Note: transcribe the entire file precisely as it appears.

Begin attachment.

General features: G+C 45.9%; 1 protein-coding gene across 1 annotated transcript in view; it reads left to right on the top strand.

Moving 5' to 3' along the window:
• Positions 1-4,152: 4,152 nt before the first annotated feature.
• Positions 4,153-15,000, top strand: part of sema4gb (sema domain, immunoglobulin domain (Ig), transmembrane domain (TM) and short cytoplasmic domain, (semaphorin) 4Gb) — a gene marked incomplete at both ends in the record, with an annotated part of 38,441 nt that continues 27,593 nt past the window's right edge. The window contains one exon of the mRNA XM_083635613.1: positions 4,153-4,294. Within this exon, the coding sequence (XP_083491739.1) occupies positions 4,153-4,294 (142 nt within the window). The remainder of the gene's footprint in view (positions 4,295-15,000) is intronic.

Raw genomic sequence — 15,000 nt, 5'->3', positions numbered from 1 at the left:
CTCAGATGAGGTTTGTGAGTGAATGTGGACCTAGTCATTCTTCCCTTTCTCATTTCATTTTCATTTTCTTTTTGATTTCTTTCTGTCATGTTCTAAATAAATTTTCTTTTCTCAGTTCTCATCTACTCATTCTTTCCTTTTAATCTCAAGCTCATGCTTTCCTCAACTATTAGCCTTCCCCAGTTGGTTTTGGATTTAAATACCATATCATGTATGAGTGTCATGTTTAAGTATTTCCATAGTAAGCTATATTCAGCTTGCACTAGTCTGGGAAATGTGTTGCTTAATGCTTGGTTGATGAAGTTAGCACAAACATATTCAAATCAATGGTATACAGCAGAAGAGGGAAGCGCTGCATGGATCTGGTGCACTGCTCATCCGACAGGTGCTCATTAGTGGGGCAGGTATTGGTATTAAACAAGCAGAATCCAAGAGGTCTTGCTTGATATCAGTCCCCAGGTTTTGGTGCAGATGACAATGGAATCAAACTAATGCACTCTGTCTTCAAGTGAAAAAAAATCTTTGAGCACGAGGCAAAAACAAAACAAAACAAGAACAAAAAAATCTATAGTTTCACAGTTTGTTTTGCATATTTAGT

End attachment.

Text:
General features: G+C 45.9%; 1 protein-coding gene across 1 annotated transcript in view; it reads left to right on the top strand.

Moving 5' to 3' along the window:
• Positions 1-4,152: 4,152 nt before the first annotated feature.
• Positions 4,153-15,000, top strand: part of sema4gb (sema domain, immunoglobulin domain (Ig), transmembrane domain (TM) and short cytoplasmic domain, (semaphorin) 4Gb) — a gene marked incomplete at both ends in the record, with an annotated part of 38,441 nt that continues 27,593 nt past the window's right edge. The window contains one exon of the mRNA XM_083635613.1: positions 4,153-4,294. Within this exon, the coding sequence (XP_083491739.1) occupies positions 4,153-4,294 (142 nt within the window). The remainder of the gene's footprint in view (positions 4,295-15,000) is intronic.

Raw genomic sequence — 15,000 nt, 5'->3', positions numbered from 1 at the left:
CTCAGATGAGGTTTGTGAGTGAATGTGGACCTAGTCATTCTTCCCTTTCTCATTTCATTTTCATTTTCTTTTTGATTTCTTTCTGTCATGTTCTAAATAAATTTTCTTTTCTCAGTTCTCATCTACTCATTCTTTCCTTTTAATCTCAAGCTCATGCTTTCCTCAACTATTAGCCTTCCCCAGTTGGTTTTGGATTTAAATACCATATCATGTATGAGTGTCATGTTTAAGTATTTCCATAGTAAGCTATATTCAGCTTGCACTAGTCTGGGAAATGTGTTGCTTAATGCTTGGTTGATGAAGTTAGCACAAACATATTCAAATCAATGGTATACAGCAGAAGAGGGAAGCGCTGCATGGATCTGGTGCACTGCTCATCCGACAGGTGCTCATTAGTGGGGCAGGTATTGGTATTAAACAAGCAGAATCCAAGAGGTCTTGCTTGATATCAGTCCCCAGGTTTTGGTGCAGATGACAATGGAATCAAACTAATGCACTCTGTCTTCAAGTGAAAAAAAATCTTTGAGCACGAGGCAAAAACAAAACAAAACAAGAACAAAAAAATCTATAGTTTCACAGTTTGTTTTGCATATTTAGT